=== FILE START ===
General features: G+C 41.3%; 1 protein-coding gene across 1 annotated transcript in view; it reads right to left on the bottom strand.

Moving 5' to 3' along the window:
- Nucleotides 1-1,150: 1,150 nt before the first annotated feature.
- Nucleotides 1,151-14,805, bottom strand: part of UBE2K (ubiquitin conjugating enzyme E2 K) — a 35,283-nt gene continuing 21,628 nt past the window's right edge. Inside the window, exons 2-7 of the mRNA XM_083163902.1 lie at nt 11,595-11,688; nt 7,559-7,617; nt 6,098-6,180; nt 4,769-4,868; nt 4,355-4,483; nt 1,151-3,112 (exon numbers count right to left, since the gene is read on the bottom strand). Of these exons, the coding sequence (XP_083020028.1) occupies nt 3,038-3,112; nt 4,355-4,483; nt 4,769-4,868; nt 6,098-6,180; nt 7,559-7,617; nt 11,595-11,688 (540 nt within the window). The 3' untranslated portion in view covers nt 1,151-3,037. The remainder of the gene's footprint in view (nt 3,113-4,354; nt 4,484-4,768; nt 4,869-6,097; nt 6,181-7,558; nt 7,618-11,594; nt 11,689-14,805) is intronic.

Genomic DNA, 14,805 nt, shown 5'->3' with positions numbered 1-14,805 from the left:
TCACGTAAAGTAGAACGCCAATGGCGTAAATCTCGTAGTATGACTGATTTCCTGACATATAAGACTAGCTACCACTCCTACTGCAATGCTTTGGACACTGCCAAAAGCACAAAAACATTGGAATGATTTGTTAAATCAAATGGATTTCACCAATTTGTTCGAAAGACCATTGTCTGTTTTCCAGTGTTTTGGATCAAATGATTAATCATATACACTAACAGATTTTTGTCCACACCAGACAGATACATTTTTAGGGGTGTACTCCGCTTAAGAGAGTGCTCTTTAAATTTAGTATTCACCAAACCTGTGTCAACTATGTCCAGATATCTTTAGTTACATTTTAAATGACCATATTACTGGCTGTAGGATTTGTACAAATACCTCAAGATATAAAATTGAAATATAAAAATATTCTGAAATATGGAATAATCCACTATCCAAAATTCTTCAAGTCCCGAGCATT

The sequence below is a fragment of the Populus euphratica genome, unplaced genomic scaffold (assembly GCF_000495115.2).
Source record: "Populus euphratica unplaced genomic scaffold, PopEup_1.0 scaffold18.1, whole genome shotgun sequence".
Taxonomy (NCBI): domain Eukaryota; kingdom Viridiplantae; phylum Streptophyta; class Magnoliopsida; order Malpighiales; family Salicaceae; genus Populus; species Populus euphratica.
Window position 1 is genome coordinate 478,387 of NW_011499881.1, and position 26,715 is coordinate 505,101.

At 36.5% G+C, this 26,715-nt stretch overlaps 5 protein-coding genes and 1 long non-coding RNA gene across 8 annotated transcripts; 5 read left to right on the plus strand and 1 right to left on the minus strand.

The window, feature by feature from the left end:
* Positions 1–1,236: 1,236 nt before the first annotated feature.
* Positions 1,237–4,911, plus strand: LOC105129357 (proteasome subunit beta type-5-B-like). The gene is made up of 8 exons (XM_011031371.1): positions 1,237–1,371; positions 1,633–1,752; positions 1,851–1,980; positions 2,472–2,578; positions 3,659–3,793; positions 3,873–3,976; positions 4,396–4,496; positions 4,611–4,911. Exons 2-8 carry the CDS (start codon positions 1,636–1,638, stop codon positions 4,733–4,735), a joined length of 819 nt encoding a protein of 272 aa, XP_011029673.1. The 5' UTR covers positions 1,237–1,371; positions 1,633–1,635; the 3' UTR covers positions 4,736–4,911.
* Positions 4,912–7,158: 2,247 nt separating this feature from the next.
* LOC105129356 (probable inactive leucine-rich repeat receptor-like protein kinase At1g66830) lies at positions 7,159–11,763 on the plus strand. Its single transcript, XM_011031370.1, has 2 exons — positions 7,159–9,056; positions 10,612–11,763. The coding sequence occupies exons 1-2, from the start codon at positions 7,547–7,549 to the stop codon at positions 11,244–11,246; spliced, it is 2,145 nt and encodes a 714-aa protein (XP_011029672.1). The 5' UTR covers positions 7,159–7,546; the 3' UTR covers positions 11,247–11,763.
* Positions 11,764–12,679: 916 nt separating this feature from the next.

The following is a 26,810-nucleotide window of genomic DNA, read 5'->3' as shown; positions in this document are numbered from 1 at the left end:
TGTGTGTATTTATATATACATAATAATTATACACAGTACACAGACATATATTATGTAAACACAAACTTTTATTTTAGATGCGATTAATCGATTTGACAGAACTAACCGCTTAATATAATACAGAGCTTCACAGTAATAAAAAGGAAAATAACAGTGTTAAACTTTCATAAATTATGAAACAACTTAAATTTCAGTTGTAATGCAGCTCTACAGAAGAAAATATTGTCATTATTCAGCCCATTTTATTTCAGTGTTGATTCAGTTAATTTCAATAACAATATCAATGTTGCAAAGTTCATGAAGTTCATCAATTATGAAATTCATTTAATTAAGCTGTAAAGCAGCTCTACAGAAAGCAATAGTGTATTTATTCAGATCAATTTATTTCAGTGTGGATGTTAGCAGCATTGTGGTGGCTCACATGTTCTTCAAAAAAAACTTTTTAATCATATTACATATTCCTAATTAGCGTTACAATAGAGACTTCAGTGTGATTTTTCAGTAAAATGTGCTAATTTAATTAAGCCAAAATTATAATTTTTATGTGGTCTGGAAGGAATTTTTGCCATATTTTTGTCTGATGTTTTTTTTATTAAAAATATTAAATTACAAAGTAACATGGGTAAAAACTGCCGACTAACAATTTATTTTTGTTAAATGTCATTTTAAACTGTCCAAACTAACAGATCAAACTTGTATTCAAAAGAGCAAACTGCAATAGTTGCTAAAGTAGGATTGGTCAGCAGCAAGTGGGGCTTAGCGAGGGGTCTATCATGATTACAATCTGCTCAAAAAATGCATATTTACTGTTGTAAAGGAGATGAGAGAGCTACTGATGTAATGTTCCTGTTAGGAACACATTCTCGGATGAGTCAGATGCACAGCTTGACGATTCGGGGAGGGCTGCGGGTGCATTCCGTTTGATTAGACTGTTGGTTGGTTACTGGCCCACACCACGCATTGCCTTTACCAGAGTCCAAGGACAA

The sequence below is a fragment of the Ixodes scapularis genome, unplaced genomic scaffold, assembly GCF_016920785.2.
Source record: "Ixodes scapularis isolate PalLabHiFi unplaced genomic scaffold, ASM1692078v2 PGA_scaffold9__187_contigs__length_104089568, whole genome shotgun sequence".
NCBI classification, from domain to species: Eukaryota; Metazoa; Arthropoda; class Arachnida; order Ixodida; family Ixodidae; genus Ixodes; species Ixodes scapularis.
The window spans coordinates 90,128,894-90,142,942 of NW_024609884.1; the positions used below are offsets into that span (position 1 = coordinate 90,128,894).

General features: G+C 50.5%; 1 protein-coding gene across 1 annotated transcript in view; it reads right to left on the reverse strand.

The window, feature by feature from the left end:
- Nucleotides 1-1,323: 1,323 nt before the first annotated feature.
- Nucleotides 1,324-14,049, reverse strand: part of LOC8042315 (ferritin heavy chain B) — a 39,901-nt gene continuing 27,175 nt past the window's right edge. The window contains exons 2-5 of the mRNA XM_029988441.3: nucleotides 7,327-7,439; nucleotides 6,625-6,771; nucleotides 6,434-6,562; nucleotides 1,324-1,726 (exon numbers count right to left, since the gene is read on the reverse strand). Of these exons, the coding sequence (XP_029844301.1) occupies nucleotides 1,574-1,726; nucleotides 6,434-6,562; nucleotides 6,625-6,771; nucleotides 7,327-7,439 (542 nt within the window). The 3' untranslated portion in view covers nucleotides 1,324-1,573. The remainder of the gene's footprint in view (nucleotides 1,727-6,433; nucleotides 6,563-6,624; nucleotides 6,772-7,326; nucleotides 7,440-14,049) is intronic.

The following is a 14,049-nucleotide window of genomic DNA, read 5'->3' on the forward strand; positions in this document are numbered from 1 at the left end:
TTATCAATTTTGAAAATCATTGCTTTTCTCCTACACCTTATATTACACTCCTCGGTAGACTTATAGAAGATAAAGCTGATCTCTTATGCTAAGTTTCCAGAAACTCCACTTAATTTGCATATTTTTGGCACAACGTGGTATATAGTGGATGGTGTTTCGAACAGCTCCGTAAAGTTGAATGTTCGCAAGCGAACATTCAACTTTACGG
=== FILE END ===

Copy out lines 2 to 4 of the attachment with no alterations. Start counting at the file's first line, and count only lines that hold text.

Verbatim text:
Moving 5' to 3' along the window:
- Nucleotides 1-1,150: 1,150 nt before the first annotated feature.
- Nucleotides 1,151-14,805, bottom strand: part of UBE2K (ubiquitin conjugating enzyme E2 K) — a 35,283-nt gene continuing 21,628 nt past the window's right edge. Inside the window, exons 2-7 of the mRNA XM_083163902.1 lie at nt 11,595-11,688; nt 7,559-7,617; nt 6,098-6,180; nt 4,769-4,868; nt 4,355-4,483; nt 1,151-3,112 (exon numbers count right to left, since the gene is read on the bottom strand). Of these exons, the coding sequence (XP_083020028.1) occupies nt 3,038-3,112; nt 4,355-4,483; nt 4,769-4,868; nt 6,098-6,180; nt 7,559-7,617; nt 11,595-11,688 (540 nt within the window). The 3' untranslated portion in view covers nt 1,151-3,037. The remainder of the gene's footprint in view (nt 3,113-4,354; nt 4,484-4,768; nt 4,869-6,097; nt 6,181-7,558; nt 7,618-11,594; nt 11,689-14,805) is intronic.